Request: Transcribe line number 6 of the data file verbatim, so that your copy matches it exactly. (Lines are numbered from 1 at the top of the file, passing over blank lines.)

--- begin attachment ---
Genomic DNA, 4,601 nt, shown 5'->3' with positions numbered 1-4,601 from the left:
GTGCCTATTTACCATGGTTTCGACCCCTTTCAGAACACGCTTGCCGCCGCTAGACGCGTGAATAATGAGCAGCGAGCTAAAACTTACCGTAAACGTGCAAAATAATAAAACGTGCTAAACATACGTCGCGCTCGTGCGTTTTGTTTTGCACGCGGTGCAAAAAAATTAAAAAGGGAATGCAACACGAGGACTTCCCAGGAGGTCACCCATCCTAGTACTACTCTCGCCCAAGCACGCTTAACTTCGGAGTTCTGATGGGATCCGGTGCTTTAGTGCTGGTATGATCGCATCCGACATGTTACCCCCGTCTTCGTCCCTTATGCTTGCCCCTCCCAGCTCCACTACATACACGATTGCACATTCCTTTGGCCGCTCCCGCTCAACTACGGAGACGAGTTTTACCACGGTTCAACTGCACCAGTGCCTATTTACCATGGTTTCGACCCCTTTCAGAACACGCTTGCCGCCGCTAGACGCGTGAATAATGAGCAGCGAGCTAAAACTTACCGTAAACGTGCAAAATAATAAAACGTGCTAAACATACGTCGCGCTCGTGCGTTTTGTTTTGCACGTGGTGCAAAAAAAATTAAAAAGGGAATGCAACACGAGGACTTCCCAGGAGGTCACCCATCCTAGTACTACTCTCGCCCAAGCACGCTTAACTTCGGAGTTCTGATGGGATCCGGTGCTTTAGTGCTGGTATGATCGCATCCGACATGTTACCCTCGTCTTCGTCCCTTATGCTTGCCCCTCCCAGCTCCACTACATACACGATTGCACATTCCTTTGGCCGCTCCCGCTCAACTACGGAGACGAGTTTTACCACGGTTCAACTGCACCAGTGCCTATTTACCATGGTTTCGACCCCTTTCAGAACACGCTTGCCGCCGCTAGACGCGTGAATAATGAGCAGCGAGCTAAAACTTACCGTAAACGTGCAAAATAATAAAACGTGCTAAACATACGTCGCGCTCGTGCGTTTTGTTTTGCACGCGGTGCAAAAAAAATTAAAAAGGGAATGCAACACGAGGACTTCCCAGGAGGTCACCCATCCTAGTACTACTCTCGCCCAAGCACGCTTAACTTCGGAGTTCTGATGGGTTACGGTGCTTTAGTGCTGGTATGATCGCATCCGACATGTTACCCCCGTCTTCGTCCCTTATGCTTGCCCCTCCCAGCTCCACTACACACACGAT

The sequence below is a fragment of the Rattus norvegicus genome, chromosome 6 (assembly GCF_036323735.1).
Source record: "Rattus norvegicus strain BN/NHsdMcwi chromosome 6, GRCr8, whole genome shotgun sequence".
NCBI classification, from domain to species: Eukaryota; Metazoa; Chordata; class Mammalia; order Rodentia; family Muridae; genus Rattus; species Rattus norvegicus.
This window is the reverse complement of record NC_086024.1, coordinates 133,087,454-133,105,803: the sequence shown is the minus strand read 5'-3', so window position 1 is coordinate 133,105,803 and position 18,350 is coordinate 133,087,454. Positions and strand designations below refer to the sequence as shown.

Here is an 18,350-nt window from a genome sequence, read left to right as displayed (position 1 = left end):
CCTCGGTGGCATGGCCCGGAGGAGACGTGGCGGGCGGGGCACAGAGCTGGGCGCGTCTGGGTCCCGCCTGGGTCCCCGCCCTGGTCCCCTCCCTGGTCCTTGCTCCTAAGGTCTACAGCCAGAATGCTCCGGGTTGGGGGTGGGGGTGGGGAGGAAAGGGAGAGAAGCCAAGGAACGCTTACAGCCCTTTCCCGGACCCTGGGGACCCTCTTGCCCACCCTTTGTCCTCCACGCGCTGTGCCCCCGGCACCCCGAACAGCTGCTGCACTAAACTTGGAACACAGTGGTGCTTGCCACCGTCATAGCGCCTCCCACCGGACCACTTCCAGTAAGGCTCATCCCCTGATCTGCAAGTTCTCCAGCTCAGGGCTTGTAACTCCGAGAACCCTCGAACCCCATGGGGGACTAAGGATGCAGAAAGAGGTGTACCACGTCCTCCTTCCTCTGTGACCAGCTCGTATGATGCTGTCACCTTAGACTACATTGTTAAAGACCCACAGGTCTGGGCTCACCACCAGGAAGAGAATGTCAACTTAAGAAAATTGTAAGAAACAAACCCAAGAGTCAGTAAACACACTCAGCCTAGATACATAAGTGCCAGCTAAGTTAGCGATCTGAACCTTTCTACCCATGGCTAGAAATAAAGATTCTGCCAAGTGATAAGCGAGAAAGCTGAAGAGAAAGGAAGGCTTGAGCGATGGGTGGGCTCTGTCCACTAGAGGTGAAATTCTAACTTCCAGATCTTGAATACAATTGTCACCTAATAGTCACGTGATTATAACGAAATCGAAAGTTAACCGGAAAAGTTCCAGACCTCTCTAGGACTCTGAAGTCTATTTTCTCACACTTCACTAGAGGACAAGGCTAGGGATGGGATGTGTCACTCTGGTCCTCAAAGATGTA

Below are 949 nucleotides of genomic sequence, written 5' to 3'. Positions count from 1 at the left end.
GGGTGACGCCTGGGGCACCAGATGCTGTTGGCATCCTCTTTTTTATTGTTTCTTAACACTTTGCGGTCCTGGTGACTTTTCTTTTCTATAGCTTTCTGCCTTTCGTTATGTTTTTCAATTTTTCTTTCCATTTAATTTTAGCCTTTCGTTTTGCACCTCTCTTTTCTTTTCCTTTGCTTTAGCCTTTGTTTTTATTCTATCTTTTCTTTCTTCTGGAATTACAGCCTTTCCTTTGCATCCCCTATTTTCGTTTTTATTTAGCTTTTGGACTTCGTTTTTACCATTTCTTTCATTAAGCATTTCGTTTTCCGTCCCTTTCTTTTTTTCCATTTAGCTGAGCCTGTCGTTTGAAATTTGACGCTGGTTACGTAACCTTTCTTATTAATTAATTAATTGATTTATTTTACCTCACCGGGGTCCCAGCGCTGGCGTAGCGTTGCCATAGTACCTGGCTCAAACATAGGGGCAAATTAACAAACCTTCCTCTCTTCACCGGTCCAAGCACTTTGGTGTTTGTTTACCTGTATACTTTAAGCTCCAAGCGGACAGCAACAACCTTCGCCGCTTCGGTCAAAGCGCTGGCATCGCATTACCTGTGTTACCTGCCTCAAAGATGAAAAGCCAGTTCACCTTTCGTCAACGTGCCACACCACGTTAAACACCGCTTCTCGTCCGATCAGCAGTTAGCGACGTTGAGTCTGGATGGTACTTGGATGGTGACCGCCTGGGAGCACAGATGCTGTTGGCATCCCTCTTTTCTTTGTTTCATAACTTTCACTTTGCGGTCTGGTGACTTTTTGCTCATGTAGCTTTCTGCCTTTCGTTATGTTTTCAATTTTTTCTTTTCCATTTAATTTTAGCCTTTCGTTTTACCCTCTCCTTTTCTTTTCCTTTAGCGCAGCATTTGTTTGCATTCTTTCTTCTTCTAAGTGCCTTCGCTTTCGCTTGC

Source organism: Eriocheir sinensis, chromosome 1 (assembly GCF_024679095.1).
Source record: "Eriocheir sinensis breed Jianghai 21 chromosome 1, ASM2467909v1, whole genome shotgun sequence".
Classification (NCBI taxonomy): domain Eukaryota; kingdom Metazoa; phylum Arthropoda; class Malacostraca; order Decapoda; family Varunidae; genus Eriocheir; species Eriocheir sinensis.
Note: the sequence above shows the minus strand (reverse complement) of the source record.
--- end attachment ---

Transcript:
This window is the reverse complement of record NC_086024.1, coordinates 133,087,454-133,105,803: the sequence shown is the minus strand read 5'-3', so window position 1 is coordinate 133,105,803 and position 18,350 is coordinate 133,087,454. Positions and strand designations below refer to the sequence as shown.